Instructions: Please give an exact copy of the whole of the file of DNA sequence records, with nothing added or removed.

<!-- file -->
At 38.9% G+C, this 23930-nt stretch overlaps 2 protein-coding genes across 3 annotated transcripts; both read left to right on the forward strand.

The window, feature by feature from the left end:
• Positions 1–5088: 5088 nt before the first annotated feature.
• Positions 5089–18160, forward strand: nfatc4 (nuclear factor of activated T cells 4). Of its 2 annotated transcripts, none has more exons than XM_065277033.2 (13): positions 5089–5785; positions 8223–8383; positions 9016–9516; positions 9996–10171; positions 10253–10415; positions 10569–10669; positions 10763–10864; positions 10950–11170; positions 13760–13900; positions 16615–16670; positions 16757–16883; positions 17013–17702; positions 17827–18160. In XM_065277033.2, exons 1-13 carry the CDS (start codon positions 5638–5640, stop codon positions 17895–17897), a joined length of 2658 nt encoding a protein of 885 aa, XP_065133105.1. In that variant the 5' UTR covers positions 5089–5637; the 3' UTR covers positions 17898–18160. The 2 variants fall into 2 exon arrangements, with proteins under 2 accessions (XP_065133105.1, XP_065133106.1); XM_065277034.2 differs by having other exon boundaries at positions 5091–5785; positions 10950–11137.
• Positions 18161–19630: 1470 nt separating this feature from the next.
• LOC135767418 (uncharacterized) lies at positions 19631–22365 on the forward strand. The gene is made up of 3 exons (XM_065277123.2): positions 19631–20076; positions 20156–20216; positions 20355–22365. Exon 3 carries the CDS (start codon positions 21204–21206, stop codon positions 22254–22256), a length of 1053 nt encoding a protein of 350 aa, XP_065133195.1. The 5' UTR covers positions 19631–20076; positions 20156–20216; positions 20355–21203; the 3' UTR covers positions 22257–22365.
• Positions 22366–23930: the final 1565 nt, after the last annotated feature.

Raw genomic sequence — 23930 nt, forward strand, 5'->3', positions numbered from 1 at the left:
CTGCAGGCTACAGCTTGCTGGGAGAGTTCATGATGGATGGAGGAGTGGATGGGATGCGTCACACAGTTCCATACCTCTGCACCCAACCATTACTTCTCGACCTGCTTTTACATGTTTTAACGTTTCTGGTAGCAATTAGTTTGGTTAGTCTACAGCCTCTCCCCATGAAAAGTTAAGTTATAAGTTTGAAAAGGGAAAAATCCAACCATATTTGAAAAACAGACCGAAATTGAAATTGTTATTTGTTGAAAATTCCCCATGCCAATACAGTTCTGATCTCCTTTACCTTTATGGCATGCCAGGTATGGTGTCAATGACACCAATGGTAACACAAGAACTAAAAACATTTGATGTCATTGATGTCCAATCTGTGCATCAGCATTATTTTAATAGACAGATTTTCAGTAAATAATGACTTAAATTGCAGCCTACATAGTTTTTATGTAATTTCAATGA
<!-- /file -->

At 38.9% G+C, this 23930-nt stretch overlaps 2 protein-coding genes across 3 annotated transcripts; both read left to right on the forward strand.

The window, feature by feature from the left end:
• Positions 1–5088: 5088 nt before the first annotated feature.
• Positions 5089–18160, forward strand: nfatc4 (nuclear factor of activated T cells 4). Of its 2 annotated transcripts, none has more exons than XM_065277033.2 (13): positions 5089–5785; positions 8223–8383; positions 9016–9516; positions 9996–10171; positions 10253–10415; positions 10569–10669; positions 10763–10864; positions 10950–11170; positions 13760–13900; positions 16615–16670; positions 16757–16883; positions 17013–17702; positions 17827–18160. In XM_065277033.2, exons 1-13 carry the CDS (start codon positions 5638–5640, stop codon positions 17895–17897), a joined length of 2658 nt encoding a protein of 885 aa, XP_065133105.1. In that variant the 5' UTR covers positions 5089–5637; the 3' UTR covers positions 17898–18160. The 2 variants fall into 2 exon arrangements, with proteins under 2 accessions (XP_065133105.1, XP_065133106.1); XM_065277034.2 differs by having other exon boundaries at positions 5091–5785; positions 10950–11137.
• Positions 18161–19630: 1470 nt separating this feature from the next.
• LOC135767418 (uncharacterized) lies at positions 19631–22365 on the forward strand. The gene is made up of 3 exons (XM_065277123.2): positions 19631–20076; positions 20156–20216; positions 20355–22365. Exon 3 carries the CDS (start codon positions 21204–21206, stop codon positions 22254–22256), a length of 1053 nt encoding a protein of 350 aa, XP_065133195.1. The 5' UTR covers positions 19631–20076; positions 20156–20216; positions 20355–21203; the 3' UTR covers positions 22257–22365.
• Positions 22366–23930: the final 1565 nt, after the last annotated feature.

Raw genomic sequence — 23930 nt, forward strand, 5'->3', positions numbered from 1 at the left:
CTGCAGGCTACAGCTTGCTGGGAGAGTTCATGATGGATGGAGGAGTGGATGGGATGCGTCACACAGTTCCATACCTCTGCACCCAACCATTACTTCTCGACCTGCTTTTACATGTTTTAACGTTTCTGGTAGCAATTAGTTTGGTTAGTCTACAGCCTCTCCCCATGAAAAGTTAAGTTATAAGTTTGAAAAGGGAAAAATCCAACCATATTTGAAAAACAGACCGAAATTGAAATTGTTATTTGTTGAAAATTCCCCATGCCAATACAGTTCTGATCTCCTTTACCTTTATGGCATGCCAGGTATGGTGTCAATGACACCAATGGTAACACAAGAACTAAAAACATTTGATGTCATTGATGTCCAATCTGTGCATCAGCATTATTTTAATAGACAGATTTTCAGTAAATAATGACTTAAATTGCAGCCTACATAGTTTTTATGTAATTTCAATGA